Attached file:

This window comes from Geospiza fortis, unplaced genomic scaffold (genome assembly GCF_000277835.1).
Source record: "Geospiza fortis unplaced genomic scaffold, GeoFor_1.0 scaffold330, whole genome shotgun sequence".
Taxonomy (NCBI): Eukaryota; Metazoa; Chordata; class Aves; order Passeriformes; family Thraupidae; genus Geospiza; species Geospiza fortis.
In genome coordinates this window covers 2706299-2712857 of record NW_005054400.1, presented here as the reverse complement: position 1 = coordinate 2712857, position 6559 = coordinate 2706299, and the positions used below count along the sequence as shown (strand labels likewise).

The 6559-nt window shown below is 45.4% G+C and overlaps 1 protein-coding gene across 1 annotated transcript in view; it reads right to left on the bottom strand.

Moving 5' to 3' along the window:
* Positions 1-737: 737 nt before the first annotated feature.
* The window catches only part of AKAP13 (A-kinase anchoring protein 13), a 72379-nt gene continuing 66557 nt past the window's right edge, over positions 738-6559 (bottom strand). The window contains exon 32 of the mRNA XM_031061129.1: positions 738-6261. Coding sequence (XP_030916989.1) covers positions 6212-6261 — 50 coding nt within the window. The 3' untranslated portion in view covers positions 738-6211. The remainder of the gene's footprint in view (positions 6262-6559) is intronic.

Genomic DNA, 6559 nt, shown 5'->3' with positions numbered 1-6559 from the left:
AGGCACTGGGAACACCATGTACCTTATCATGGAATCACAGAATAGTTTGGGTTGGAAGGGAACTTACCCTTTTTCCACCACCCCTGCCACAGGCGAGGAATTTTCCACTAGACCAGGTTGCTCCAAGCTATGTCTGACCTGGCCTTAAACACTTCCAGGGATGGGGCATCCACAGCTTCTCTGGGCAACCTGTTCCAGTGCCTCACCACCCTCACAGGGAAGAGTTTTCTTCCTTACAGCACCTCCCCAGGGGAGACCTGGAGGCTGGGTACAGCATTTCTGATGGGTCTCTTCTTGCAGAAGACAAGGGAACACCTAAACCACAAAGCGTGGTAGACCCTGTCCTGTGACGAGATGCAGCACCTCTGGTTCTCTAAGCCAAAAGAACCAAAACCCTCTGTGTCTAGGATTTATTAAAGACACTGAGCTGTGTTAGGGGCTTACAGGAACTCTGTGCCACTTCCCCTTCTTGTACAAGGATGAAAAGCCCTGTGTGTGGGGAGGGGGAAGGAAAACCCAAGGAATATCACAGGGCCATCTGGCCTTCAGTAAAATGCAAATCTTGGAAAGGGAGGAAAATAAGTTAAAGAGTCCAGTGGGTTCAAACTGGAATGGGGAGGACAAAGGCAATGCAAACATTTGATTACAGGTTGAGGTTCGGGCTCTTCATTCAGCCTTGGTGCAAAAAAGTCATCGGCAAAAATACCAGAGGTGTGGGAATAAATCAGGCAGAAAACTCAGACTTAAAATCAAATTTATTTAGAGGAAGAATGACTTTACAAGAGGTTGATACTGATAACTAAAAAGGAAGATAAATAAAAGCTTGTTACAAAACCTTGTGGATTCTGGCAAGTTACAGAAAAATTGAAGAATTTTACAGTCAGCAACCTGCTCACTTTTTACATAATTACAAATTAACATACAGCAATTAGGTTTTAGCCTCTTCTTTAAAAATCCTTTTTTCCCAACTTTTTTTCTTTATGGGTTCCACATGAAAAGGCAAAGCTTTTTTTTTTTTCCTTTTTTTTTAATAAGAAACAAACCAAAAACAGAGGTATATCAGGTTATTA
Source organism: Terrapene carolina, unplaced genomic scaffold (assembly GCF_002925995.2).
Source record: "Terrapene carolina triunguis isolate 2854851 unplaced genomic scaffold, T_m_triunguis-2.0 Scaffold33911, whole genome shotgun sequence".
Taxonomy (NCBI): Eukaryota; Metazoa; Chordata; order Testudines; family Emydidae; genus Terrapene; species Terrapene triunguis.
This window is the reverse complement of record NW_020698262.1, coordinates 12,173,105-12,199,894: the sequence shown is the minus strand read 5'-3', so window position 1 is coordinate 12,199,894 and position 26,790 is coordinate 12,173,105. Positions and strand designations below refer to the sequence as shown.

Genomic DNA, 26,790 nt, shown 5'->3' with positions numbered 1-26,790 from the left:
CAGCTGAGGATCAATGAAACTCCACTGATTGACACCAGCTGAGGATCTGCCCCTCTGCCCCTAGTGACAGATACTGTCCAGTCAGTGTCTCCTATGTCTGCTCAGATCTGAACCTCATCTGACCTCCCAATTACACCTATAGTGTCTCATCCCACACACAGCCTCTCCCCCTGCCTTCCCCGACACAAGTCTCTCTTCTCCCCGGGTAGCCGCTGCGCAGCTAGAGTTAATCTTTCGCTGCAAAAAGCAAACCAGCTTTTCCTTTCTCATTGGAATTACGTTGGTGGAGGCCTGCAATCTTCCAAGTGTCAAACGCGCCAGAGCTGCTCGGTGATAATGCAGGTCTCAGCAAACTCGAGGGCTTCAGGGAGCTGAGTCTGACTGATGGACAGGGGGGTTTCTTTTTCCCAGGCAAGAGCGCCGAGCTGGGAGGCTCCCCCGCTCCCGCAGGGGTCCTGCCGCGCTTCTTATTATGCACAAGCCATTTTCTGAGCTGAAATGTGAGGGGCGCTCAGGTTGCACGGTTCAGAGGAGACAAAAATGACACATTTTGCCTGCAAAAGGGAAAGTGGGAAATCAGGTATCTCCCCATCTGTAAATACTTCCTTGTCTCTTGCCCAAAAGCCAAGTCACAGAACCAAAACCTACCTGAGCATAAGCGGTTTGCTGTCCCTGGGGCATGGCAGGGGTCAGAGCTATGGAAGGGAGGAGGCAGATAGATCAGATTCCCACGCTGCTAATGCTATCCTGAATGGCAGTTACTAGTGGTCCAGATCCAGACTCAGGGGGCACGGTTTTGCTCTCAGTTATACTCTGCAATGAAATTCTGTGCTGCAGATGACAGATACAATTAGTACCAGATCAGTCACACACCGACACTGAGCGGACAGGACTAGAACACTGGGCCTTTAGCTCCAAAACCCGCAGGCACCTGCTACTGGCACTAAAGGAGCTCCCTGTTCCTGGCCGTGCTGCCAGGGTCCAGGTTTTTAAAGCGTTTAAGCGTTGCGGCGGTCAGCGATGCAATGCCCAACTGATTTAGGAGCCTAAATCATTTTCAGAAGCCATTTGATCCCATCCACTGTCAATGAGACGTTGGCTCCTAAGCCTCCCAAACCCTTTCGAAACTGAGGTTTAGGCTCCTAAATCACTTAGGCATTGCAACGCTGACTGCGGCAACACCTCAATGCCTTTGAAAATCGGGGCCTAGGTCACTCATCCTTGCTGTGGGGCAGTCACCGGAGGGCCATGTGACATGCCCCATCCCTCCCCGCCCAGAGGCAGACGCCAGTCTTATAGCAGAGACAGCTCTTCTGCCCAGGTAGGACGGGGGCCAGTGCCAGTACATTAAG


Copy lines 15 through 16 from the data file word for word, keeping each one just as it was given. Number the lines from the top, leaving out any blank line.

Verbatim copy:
Genomic DNA, 26,790 nt, shown 5'->3' with positions numbered 1-26,790 from the left:
CAGCTGAGGATCAATGAAACTCCACTGATTGACACCAGCTGAGGATCTGCCCCTCTGCCCCTAGTGACAGATACTGTCCAGTCAGTGTCTCCTATGTCTGCTCAGATCTGAACCTCATCTGACCTCCCAATTACACCTATAGTGTCTCATCCCACACACAGCCTCTCCCCCTGCCTTCCCCGACACAAGTCTCTCTTCTCCCCGGGTAGCCGCTGCGCAGCTAGAGTTAATCTTTCGCTGCAAAAAGCAAACCAGCTTTTCCTTTCTCATTGGAATTACGTTGGTGGAGGCCTGCAATCTTCCAAGTGTCAAACGCGCCAGAGCTGCTCGGTGATAATGCAGGTCTCAGCAAACTCGAGGGCTTCAGGGAGCTGAGTCTGACTGATGGACAGGGGGGTTTCTTTTTCCCAGGCAAGAGCGCCGAGCTGGGAGGCTCCCCCGCTCCCGCAGGGGTCCTGCCGCGCTTCTTATTATGCACAAGCCATTTTCTGAGCTGAAATGTGAGGGGCGCTCAGGTTGCACGGTTCAGAGGAGACAAAAATGACACATTTTGCCTGCAAAAGGGAAAGTGGGAAATCAGGTATCTCCCCATCTGTAAATACTTCCTTGTCTCTTGCCCAAAAGCCAAGTCACAGAACCAAAACCTACCTGAGCATAAGCGGTTTGCTGTCCCTGGGGCATGGCAGGGGTCAGAGCTATGGAAGGGAGGAGGCAGATAGATCAGATTCCCACGCTGCTAATGCTATCCTGAATGGCAGTTACTAGTGGTCCAGATCCAGACTCAGGGGGCACGGTTTTGCTCTCAGTTATACTCTGCAATGAAATTCTGTGCTGCAGATGACAGATACAATTAGTACCAGATCAGTCACACACCGACACTGAGCGGACAGGACTAGAACACTGGGCCTTTAGCTCCAAAACCCGCAGGCACCTGCTACTGGCACTAAAGGAGCTCCCTGTTCCTGGCCGTGCTGCCAGGGTCCAGGTTTTTAAAGCGTTTAAGCGTTGCGGCGGTCAGCGATGCAATGCCCAACTGATTTAGGAGCCTAAATCATTTTCAGAAGCCATTTGATCCCATCCACTGTCAATGAGACGTTGGCTCCTAAGCCTCCCAAACCCTTTCGAAACTGAGGTTTAGGCTCCTAAATCACTTAGGCATTGCAACGCTGACTGCGGCAACACCTCAATGCCTTTGAAAATCGGGGCCTAGGTCACTCATCCTTGCTGTGGGGCAGTCACCGGAGGGCCATGTGACATGCCCCATCCCTCCCCGCCCAGAGGCAGACGCCAGTCTTATAGCAGAGACAGCTCTTCTGCCCAGGTAGGACGGGGGCCAGTGCCAGTACATTAAG